Her memory is faulty, she may be—who knows? Certainly not her—immortal. And the body she is wearing now may not be the same body she was wearing before… many times before. Not the same gender, even. Ms. Theodoriou has made the possible end of the world—it’s coming, thanks to ecological collapse (in the story, that is)—sound somewhat lyrical. You’ll have to read it to find out more about our protagonist. I think you’ll be pleasantly surprised. This story partakes more of the fantasy side than the SF side, but it’s kind of (dare I say?) magic realism?
James Morrow’s “Bible Stories for Adults No. 37: The Jawbone,” is apparently the first one of these he’s written for over 25 years; the last one (No. 17, in 1989, “The Deluge,”) won a Nebula award. In this case, the Bible story is told by the Angel of Death and, as you might guess, is about Samson the Mighty, who reportedly slew a bunch of Philistines with the jawbone of an ass. This is not your standard Bible story, however; it’s more about how the unbridled arming of the Philistines with magical weapons became the cause of their downfall and the downfall of that temple that Samson supposedly pulled down—killing himself and the priests (and, for all I know, Dellilah… it’s been many years since I had occasion to read that story). And, you should know, the Philistines had their own NRA, the National Retailers of Assbones—run by an Egyptian named Phut. (Rather than just jawbones, it was found that any old donkey bone could become a deadly weapon with the right spell.) This is a cautionary tale for sure!
And the cover story is “All Hail the Pizza King and Bless His Reign Eternal,” by David Erik Nelson. How to describe this one? Well, let’s see, it’s about a woman named Melissa (“Lissa”), who’s married to Seth, and whose sister-in-law is SherriLynn. They live in Jackson County, Michigan, where Kip’s Taco Burger was the best pizza place in town. And his taco burgers were to die for (in one case, literally). Seth and his sister grew up in the Florida Panhandle, and his sister has just in the past year come to live with Seth and Lissa, a fact that has given Lissa no end of trouble. Because SherriLynn is addicted to Seinfeld, and hs forced them to watch an episode every single night until she (Lissa) can recite every episode by heart—especially the Soup Nazi one, for reasons that will be apparent if you read the story (‘cause I’m not telling!).
Anyway, at some point, SherriLynn bought some bitcoin when it was dirt cheap, and she’s now sold them and bought Kip’s Taco Burger—which went out of business years ago when Kip murdered his wife and… yep. You guessed it. Made taco burgers out of her. But there’s an even closer connection to Kip and his Taco Burger stand than SherriLynn’s purchase. On the day that Kip was found out, Lissa—at this point only 17 years old—had stopped in from school to get one of Kip’s ever-so-tasty taco burgers. That’s the gross part of the story. There’s a lot more to it, including a nifty resolution to the story, but you’ll have to pick up the issue to find out what it is.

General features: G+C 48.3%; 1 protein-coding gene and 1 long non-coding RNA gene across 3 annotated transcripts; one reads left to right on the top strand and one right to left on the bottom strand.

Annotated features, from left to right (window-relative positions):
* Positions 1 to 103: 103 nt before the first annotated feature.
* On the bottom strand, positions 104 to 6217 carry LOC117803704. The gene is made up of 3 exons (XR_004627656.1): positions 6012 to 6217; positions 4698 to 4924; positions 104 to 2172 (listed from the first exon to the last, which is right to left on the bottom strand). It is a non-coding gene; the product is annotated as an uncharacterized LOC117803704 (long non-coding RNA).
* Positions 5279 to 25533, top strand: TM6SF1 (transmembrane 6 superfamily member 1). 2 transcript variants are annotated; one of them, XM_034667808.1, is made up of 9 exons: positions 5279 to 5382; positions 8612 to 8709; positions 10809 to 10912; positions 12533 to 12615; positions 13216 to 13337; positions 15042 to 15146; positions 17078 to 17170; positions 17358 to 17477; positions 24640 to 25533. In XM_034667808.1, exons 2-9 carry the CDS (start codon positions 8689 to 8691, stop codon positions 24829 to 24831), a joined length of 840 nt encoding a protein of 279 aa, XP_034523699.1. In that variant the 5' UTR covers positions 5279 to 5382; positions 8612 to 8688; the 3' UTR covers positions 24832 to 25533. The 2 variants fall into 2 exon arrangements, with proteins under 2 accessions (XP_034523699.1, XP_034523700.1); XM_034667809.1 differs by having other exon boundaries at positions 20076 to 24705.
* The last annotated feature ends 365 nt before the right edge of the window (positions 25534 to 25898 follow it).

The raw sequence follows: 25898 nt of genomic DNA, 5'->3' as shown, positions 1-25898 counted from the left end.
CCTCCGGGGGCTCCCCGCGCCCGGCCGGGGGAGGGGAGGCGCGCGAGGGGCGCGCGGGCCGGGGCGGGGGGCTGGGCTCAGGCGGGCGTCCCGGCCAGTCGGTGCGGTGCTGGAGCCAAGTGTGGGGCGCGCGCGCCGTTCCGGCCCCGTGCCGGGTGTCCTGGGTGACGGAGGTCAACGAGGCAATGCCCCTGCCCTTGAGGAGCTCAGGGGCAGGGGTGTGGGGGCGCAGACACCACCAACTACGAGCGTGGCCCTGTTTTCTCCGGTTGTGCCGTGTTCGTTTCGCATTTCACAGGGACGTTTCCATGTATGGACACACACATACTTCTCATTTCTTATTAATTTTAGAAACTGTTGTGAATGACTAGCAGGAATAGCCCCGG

So, that’s Part I of my review of the July-August issue. Next week I’ll conclude the current issue, and the week or so after that, I’ll review the current, that is to say, September/October issue. I’m looking forward to that one, which has a terrific Bob Eggleton cover. See you then!
I received an email from William, in Midlothian, Texas the other day. He said, “Read your article about your ‘pilgrimage’ to Butler. I believe I am more of a man and a better person than I would have been without Robert A. Heinlein’s writings, which I discovered in a small-town library. I’ll continue to contribute to the Butler Library from time to time.” Thanks, William! I agree with you; I think RAH specifically (and SF in general) has improved and informed me throughout my life. And I’m sure the Butler Library will be happy to get any contribution, however small. I’ll do the same myself when I can! It’s letters like William’s that make this column worth writing!
You (yes, you!) can comments on my column too, y’know. You can comment here, or on Facebook page, or even by email, like William—just use stevefah at hotmail dot com. All your comments, good or bad, positive or negative, are welcome! (Just keep it polite, okay?) My opinion is, as always, my own, and doesn’t necessarily reflect the views of Amazing Stories or its owner, editor, publisher or other columnists. See you next time!